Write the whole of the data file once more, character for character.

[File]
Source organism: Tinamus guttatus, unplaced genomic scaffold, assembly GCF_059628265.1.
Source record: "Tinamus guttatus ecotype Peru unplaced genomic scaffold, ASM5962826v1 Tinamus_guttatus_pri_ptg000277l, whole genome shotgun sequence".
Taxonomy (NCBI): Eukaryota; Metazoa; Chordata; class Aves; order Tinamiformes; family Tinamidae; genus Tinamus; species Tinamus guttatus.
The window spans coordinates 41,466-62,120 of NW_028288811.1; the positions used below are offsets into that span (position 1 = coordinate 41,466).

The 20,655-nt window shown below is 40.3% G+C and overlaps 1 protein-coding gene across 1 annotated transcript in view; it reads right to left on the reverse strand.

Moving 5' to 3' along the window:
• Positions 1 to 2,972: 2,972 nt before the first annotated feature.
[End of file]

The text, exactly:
Source organism: Tinamus guttatus, unplaced genomic scaffold, assembly GCF_059628265.1.
Source record: "Tinamus guttatus ecotype Peru unplaced genomic scaffold, ASM5962826v1 Tinamus_guttatus_pri_ptg000277l, whole genome shotgun sequence".
Taxonomy (NCBI): Eukaryota; Metazoa; Chordata; class Aves; order Tinamiformes; family Tinamidae; genus Tinamus; species Tinamus guttatus.
The window spans coordinates 41,466-62,120 of NW_028288811.1; the positions used below are offsets into that span (position 1 = coordinate 41,466).

The 20,655-nt window shown below is 40.3% G+C and overlaps 1 protein-coding gene across 1 annotated transcript in view; it reads right to left on the reverse strand.

Moving 5' to 3' along the window:
• Positions 1 to 2,972: 2,972 nt before the first annotated feature.